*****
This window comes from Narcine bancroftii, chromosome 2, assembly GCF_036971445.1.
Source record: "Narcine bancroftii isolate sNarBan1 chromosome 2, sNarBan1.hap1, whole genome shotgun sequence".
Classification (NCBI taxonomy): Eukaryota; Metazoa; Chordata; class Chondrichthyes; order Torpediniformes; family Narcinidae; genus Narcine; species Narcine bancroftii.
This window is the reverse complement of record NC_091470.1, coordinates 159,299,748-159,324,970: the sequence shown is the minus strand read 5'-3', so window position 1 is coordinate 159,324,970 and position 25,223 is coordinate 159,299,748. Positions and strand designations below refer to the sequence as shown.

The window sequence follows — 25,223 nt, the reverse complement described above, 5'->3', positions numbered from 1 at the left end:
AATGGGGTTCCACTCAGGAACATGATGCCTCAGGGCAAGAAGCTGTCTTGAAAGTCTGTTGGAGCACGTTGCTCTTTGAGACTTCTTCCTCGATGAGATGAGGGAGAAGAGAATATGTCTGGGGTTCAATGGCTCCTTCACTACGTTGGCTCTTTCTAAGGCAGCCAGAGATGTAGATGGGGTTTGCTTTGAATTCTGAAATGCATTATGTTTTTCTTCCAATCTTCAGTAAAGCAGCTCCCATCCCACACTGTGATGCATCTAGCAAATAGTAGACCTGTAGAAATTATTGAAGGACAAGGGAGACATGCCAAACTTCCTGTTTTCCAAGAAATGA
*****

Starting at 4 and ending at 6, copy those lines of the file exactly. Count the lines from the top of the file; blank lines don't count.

This window is the reverse complement of record NC_091470.1, coordinates 159,299,748-159,324,970: the sequence shown is the minus strand read 5'-3', so window position 1 is coordinate 159,324,970 and position 25,223 is coordinate 159,299,748. Positions and strand designations below refer to the sequence as shown.

The window sequence follows — 25,223 nt, the reverse complement described above, 5'->3', positions numbered from 1 at the left end:
AATGGGGTTCCACTCAGGAACATGATGCCTCAGGGCAAGAAGCTGTCTTGAAAGTCTGTTGGAGCACGTTGCTCTTTGAGACTTCTTCCTCGATGAGATGAGGGAGAAGAGAATATGTCTGGGGTTCAATGGCTCCTTCACTACGTTGGCTCTTTCTAAGGCAGCCAGAGATGTAGATGGGGTTTGCTTTGAATTCTGAAATGCATTATGTTTTTCTTCCAATCTTCAGTAAAGCAGCTCCCATCCCACACTGTGATGCATCTAGCAAATAGTAGACCTGTAGAAATTATTGAAGGACAAGGGAGACATGCCAAACTTCCTGTTTTCCAAGAAATGA